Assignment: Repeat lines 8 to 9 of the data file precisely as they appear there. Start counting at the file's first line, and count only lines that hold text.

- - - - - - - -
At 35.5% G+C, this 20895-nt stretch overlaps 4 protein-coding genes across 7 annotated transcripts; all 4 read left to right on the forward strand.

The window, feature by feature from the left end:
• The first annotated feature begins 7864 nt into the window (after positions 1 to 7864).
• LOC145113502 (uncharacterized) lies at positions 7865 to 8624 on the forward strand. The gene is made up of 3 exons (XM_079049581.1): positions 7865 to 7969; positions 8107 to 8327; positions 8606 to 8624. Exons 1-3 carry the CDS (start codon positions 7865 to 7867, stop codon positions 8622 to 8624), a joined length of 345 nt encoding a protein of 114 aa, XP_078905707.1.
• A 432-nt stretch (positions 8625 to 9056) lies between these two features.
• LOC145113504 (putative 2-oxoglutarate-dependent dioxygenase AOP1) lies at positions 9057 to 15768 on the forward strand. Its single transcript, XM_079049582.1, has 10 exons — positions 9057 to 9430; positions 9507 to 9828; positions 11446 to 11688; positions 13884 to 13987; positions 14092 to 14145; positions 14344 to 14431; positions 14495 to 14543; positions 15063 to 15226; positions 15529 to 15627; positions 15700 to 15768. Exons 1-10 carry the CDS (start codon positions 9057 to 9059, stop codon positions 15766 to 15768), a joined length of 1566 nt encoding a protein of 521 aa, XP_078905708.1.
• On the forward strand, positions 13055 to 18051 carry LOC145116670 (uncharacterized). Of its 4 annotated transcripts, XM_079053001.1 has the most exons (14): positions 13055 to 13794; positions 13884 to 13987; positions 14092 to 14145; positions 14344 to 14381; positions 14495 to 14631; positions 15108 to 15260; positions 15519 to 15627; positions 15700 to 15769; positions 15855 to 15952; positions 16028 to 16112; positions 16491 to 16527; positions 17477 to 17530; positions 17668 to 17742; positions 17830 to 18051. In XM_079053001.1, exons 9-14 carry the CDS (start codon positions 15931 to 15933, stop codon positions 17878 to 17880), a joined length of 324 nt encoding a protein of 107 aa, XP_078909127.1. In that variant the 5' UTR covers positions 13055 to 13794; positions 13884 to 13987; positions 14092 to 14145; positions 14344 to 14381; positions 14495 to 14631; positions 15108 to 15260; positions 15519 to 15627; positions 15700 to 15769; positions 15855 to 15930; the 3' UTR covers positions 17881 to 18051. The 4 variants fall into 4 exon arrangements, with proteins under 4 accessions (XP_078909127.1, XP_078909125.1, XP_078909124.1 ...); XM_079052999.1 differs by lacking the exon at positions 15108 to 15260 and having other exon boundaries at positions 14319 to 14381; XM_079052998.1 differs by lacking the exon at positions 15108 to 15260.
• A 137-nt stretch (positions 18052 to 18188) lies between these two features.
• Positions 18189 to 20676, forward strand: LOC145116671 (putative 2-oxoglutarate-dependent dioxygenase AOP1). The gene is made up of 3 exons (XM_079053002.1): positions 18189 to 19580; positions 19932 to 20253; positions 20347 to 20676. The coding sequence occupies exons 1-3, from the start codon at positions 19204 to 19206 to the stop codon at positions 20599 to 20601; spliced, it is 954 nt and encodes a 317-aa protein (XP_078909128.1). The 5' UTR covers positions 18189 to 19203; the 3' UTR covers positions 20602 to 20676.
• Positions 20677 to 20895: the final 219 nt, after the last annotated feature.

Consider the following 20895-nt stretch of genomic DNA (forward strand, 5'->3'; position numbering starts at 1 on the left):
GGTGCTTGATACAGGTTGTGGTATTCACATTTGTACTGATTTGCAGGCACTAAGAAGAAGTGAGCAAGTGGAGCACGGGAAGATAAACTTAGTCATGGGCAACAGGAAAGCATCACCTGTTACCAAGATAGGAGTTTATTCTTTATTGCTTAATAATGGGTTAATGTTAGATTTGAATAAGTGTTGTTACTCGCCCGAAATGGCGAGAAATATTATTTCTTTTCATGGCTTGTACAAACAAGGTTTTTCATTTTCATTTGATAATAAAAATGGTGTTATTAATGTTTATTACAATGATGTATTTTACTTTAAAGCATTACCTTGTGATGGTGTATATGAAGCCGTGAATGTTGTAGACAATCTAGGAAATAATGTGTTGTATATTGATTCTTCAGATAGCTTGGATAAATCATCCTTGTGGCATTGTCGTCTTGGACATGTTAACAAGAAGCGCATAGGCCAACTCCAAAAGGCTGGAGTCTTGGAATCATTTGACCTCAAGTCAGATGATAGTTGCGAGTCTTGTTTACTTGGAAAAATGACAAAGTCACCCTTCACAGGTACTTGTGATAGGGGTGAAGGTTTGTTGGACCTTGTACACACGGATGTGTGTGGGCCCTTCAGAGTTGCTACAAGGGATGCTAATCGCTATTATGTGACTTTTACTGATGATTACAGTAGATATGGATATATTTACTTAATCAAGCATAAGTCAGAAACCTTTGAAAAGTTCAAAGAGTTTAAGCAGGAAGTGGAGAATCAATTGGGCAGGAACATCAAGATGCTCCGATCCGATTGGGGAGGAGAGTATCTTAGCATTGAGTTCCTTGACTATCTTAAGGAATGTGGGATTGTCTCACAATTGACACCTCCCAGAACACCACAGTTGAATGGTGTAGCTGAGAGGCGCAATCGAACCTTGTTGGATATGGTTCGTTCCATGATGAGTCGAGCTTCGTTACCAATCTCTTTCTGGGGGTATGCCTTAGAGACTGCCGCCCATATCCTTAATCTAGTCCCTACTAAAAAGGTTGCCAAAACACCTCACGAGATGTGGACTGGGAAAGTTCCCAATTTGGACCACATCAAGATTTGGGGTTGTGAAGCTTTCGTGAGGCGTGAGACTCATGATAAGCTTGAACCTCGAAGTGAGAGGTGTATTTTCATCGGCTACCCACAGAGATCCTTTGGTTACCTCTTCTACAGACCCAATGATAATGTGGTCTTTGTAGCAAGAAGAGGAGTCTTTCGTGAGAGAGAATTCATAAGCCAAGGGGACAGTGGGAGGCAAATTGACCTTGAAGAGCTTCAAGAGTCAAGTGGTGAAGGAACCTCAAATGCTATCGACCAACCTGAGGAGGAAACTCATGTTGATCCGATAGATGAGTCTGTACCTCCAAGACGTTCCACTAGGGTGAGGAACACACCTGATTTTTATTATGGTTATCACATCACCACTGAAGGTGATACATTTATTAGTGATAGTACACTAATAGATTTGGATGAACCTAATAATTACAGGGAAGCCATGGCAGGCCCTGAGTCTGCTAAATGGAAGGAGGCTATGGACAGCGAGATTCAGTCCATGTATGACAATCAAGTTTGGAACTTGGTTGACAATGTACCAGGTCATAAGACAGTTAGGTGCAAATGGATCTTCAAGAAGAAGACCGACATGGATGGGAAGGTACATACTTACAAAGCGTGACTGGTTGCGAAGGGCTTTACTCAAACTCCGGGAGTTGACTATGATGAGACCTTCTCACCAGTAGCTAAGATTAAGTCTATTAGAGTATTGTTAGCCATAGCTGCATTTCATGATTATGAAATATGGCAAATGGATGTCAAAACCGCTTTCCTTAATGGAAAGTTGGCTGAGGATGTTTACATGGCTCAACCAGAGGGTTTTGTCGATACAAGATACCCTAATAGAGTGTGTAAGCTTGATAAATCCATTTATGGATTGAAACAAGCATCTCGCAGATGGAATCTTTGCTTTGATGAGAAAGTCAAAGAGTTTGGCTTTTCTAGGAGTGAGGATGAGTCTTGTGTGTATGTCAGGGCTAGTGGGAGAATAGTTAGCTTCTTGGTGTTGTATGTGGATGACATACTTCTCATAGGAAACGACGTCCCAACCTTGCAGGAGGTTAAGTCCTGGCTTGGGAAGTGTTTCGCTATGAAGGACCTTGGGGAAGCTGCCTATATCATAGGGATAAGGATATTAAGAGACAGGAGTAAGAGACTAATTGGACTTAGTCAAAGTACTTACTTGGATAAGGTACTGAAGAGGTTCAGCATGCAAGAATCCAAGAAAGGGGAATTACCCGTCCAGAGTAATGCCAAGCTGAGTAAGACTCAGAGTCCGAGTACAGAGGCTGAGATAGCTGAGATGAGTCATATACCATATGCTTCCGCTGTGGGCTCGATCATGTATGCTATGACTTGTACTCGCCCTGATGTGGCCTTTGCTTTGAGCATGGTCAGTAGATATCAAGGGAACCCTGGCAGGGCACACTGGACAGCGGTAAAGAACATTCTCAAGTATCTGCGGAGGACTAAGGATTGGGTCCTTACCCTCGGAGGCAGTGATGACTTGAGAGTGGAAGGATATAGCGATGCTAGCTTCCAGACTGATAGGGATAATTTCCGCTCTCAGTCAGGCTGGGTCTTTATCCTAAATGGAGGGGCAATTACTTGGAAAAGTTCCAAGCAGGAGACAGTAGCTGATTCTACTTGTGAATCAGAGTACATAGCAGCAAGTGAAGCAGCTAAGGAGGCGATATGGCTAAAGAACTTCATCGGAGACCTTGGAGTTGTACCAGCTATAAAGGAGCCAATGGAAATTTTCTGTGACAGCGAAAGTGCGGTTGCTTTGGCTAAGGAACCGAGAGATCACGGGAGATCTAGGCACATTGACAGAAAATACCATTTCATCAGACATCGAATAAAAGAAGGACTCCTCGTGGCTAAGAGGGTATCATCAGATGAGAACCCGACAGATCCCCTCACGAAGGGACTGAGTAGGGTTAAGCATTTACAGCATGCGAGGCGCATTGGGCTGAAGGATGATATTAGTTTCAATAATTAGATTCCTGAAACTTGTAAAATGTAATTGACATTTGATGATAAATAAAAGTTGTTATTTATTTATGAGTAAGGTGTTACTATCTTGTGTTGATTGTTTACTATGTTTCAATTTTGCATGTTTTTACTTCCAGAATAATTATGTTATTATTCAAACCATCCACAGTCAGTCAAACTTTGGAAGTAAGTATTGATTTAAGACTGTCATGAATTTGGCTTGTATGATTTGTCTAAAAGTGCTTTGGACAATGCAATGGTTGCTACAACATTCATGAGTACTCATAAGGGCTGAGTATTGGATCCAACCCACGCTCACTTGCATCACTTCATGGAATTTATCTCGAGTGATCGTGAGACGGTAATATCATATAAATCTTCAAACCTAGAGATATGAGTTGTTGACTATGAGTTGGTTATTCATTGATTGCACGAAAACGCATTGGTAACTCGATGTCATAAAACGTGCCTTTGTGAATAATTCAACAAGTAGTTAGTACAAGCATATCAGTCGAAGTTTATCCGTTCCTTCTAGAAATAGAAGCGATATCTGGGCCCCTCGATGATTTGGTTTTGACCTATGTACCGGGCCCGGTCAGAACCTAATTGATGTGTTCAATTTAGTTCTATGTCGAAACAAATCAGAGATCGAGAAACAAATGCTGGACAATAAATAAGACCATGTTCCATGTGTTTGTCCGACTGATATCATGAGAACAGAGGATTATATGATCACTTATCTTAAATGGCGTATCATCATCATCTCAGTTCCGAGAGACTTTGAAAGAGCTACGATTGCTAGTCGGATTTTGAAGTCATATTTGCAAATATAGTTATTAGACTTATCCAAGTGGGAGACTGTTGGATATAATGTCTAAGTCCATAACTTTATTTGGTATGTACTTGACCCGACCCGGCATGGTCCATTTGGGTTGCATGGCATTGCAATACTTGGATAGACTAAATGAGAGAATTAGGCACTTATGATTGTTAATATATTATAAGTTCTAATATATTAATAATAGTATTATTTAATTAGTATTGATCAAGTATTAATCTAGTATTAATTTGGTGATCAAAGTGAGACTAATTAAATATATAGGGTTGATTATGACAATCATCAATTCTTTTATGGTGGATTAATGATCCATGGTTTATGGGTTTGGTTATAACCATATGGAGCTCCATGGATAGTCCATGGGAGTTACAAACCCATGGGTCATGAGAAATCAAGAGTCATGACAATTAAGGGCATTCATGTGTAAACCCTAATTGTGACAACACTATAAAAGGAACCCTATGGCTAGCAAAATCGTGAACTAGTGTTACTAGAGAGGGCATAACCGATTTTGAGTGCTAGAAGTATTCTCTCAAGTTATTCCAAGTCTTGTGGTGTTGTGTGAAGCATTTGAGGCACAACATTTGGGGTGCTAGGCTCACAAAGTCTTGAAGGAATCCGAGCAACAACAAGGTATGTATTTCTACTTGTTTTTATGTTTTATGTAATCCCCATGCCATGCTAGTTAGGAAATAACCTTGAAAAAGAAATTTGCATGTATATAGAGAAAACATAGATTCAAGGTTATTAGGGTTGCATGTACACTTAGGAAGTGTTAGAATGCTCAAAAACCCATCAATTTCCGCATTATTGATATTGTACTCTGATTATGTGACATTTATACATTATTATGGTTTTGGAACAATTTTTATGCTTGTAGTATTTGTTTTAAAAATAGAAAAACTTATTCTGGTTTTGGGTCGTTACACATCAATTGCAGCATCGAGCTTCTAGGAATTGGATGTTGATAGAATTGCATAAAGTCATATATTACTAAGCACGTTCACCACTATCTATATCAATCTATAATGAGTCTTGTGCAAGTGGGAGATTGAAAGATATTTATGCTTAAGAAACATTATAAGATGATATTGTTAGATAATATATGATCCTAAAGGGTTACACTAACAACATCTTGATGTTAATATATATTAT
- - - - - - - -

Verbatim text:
• A 137-nt stretch (positions 18052 to 18188) lies between these two features.
• Positions 18189 to 20676, forward strand: LOC145116671 (putative 2-oxoglutarate-dependent dioxygenase AOP1). The gene is made up of 3 exons (XM_079053002.1): positions 18189 to 19580; positions 19932 to 20253; positions 20347 to 20676. The coding sequence occupies exons 1-3, from the start codon at positions 19204 to 19206 to the stop codon at positions 20599 to 20601; spliced, it is 954 nt and encodes a 317-aa protein (XP_078909128.1). The 5' UTR covers positions 18189 to 19203; the 3' UTR covers positions 20602 to 20676.